Patches of snow continue to dot parts of the landscape here in upstate New York, so I’m personally unable to validate the effectiveness of the principles set forth in Your Short Game Solution, by James Sieckmann. But I can say unequivocally that the text is a thought provoking, different perspective on the subject; and I’m looking forward to a more thorough test run of the program, with the full complement of drills and “fixes” once weather allows.
Sub-titled Mastering the Finesse Game from 120 Yards and In, and co-written with David DeNunzio, the book draws on Sieckmann’s two decades as teaching pro at Shadow Ridge Country Club in Omaha, Nebraska. The material is as much about his teaching method as proper mechanics, having studied the practice routines and techniques of short-game luminaries like Seve Ballesteros, Corey Pavin, and Raymond Floyd. Thus does Sieckmann distinguish between your “solution” and pursuing short-term outcomes popular in our attention-span-challenged culture.
Along the way, he strives to expose a number of erroneous, or at least misleading, axioms applied to short game play. One such example is that it’s always prudent strategically to lay up to your favorite distance for a full-swing shot. Another is that keeping the head steady is necessary for hitting quality finesse shots. Sieckmann observes that great short game players typically shift everything forward, noggins included, when playing finesse shots.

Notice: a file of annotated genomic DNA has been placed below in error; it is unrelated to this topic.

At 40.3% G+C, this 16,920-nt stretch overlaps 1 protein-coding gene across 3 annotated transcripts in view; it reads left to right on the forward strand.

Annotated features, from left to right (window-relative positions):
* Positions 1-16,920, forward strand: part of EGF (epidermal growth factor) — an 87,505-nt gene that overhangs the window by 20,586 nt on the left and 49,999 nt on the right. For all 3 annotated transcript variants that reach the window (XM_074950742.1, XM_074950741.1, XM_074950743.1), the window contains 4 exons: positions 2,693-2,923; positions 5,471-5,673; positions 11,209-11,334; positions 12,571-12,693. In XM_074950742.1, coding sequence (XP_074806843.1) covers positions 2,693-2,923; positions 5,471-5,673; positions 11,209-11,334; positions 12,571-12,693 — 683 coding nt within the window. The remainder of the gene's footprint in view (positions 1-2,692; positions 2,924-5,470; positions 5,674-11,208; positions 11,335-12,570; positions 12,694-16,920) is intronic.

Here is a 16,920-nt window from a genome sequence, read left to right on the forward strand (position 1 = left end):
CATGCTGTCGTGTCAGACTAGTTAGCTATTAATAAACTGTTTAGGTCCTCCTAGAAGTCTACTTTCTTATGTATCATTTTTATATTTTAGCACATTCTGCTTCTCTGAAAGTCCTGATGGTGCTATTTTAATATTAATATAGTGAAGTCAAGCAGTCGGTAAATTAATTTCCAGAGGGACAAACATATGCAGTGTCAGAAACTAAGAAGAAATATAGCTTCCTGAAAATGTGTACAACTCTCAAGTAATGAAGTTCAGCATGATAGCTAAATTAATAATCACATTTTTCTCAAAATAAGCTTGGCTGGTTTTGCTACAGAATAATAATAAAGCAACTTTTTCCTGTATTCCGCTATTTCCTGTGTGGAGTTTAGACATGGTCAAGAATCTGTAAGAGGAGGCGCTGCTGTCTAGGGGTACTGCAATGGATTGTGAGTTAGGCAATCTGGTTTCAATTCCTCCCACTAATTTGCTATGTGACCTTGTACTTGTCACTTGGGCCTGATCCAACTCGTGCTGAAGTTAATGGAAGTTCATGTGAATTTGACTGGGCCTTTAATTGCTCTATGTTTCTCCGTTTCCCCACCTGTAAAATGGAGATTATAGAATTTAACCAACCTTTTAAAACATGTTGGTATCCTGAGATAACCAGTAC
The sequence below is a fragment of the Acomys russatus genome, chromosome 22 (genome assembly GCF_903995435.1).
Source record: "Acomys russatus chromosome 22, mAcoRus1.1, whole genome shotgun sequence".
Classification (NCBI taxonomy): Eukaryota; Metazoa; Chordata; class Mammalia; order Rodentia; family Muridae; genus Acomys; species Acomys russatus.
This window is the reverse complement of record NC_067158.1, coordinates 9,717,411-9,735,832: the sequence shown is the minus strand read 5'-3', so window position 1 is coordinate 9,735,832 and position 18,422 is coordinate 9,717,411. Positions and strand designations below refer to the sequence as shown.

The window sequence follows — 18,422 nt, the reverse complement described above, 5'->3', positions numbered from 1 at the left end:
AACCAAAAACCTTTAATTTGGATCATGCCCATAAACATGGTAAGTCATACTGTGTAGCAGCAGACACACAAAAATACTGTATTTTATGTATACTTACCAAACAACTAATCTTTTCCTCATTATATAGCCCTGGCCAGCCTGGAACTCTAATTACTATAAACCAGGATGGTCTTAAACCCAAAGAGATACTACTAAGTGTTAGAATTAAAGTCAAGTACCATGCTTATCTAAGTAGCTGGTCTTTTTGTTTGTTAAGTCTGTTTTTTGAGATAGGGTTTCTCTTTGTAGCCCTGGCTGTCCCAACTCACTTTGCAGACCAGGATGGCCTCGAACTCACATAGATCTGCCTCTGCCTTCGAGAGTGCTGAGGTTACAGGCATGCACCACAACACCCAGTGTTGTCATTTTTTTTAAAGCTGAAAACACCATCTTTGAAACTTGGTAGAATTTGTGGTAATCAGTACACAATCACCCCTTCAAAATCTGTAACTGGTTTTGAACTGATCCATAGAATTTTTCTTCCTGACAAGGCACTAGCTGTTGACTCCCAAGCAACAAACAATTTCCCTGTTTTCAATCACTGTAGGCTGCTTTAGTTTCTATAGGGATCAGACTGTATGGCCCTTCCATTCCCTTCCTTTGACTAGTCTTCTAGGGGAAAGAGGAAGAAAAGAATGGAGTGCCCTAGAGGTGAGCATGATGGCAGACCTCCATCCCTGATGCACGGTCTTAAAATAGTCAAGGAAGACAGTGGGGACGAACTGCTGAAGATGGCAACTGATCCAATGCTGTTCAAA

He even recommends we reinvent some of the terminology customarily applied to the short game.
“…I think we can do the golf world a favor and ditch the archaic terms ‘chipping’ and ‘pitching.’ To me, these words entice players to use different arm swings to control distance and trajectory – there’s only one correct arm swing movement. Plus, they say nothing about sequence. My suggestion is to replace chipping with “finesse wedge” and pitching with “distance wedge.”
This is indicative of another feature of Your Short Game Solution, namely that it’s word-driven. There are occasional photos demonstrating club positions, set-up, and so forth – usually using Sieckmann’s PGA Tour pro pupils as subjects – and the odd URL to help make a point. But you don’t need your smartphone, video equipment, or launch monitor to implement his teachings, which he emphasizes should be reinforced by recording your progress and observations in writing.
As such, this is a book for golfers who respond best to oral cues, versus visual ones. At just 171 pages, it’s a highly digestible read, but of course committing fully to the drills and exercises would, as Sieckmann acknowledges, be more time-consuming. Still, Your Short Game Solution is an efficient treatment of the subject. Gotham Books, hardcover, $27.95.
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